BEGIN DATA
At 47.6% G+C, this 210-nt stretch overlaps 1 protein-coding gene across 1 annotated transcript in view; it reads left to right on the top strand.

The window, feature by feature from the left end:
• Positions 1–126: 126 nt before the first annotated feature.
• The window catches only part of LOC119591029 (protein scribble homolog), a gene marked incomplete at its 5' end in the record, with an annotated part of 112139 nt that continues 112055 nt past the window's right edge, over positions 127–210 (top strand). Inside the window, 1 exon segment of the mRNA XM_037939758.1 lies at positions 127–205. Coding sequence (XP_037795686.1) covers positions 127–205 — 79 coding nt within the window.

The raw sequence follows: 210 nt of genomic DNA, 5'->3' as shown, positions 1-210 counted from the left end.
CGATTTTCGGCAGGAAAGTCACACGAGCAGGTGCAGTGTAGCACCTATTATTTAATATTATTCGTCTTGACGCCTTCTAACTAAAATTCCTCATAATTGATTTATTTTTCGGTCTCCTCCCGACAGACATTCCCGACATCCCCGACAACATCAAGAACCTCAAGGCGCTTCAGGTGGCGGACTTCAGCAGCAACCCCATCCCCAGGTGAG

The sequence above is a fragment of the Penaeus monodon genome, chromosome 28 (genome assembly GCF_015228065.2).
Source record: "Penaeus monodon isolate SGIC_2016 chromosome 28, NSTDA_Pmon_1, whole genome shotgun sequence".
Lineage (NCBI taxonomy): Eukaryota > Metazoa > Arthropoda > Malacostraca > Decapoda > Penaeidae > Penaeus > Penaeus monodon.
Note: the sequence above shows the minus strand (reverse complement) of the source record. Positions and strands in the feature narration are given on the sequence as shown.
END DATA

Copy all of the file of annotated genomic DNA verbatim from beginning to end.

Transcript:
At 47.6% G+C, this 210-nt stretch overlaps 1 protein-coding gene across 1 annotated transcript in view; it reads left to right on the top strand.

The window, feature by feature from the left end:
• Positions 1–126: 126 nt before the first annotated feature.
• The window catches only part of LOC119591029 (protein scribble homolog), a gene marked incomplete at its 5' end in the record, with an annotated part of 112139 nt that continues 112055 nt past the window's right edge, over positions 127–210 (top strand). Inside the window, 1 exon segment of the mRNA XM_037939758.1 lies at positions 127–205. Coding sequence (XP_037795686.1) covers positions 127–205 — 79 coding nt within the window.

The raw sequence follows: 210 nt of genomic DNA, 5'->3' as shown, positions 1-210 counted from the left end.
CGATTTTCGGCAGGAAAGTCACACGAGCAGGTGCAGTGTAGCACCTATTATTTAATATTATTCGTCTTGACGCCTTCTAACTAAAATTCCTCATAATTGATTTATTTTTCGGTCTCCTCCCGACAGACATTCCCGACATCCCCGACAACATCAAGAACCTCAAGGCGCTTCAGGTGGCGGACTTCAGCAGCAACCCCATCCCCAGGTGAG

The sequence above is a fragment of the Penaeus monodon genome, chromosome 28 (genome assembly GCF_015228065.2).
Source record: "Penaeus monodon isolate SGIC_2016 chromosome 28, NSTDA_Pmon_1, whole genome shotgun sequence".
Lineage (NCBI taxonomy): Eukaryota > Metazoa > Arthropoda > Malacostraca > Decapoda > Penaeidae > Penaeus > Penaeus monodon.
Note: the sequence above shows the minus strand (reverse complement) of the source record. Positions and strands in the feature narration are given on the sequence as shown.